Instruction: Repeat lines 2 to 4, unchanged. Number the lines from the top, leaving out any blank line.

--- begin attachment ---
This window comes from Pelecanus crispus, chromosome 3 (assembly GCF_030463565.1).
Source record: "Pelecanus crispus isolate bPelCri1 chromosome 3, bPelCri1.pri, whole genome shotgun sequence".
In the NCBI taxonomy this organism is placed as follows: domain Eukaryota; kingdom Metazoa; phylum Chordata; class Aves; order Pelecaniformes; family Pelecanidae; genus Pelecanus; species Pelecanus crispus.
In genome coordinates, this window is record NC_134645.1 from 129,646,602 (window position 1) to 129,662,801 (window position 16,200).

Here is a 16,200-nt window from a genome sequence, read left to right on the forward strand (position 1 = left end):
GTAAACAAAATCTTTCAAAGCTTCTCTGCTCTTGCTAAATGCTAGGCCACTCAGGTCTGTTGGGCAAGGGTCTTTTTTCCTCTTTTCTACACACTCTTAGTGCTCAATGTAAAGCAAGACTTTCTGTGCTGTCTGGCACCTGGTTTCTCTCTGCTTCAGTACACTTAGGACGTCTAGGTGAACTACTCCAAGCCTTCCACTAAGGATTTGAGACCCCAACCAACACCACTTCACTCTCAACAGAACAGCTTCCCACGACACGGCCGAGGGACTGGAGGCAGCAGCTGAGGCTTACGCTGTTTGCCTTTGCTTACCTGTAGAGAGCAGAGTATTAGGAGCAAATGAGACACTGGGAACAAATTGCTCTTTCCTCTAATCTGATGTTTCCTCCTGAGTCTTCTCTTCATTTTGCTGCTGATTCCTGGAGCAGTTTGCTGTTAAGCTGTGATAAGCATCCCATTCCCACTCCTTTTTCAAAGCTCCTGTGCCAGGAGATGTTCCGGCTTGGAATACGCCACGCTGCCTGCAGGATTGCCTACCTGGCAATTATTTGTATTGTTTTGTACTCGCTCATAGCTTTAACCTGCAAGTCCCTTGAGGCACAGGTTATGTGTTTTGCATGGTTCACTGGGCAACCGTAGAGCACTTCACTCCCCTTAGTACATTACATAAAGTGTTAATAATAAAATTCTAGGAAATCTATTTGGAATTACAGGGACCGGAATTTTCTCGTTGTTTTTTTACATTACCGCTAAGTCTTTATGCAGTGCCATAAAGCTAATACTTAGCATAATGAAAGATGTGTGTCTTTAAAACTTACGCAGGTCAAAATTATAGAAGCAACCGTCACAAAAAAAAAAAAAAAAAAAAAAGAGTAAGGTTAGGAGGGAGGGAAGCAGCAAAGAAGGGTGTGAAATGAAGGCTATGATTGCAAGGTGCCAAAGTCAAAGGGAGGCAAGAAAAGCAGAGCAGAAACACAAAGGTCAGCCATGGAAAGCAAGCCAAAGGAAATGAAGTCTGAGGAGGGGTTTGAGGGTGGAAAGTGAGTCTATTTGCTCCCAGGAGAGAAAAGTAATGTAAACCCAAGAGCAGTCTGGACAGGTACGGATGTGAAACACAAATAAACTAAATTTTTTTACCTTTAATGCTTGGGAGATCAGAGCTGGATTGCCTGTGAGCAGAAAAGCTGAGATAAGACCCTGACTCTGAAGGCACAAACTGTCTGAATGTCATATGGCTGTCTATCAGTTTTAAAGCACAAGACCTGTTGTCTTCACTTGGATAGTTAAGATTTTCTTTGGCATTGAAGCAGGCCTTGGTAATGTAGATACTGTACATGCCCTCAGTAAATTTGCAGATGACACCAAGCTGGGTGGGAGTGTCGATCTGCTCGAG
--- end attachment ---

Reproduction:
Source record: "Pelecanus crispus isolate bPelCri1 chromosome 3, bPelCri1.pri, whole genome shotgun sequence".
In the NCBI taxonomy this organism is placed as follows: domain Eukaryota; kingdom Metazoa; phylum Chordata; class Aves; order Pelecaniformes; family Pelecanidae; genus Pelecanus; species Pelecanus crispus.
In genome coordinates, this window is record NC_134645.1 from 129,646,602 (window position 1) to 129,662,801 (window position 16,200).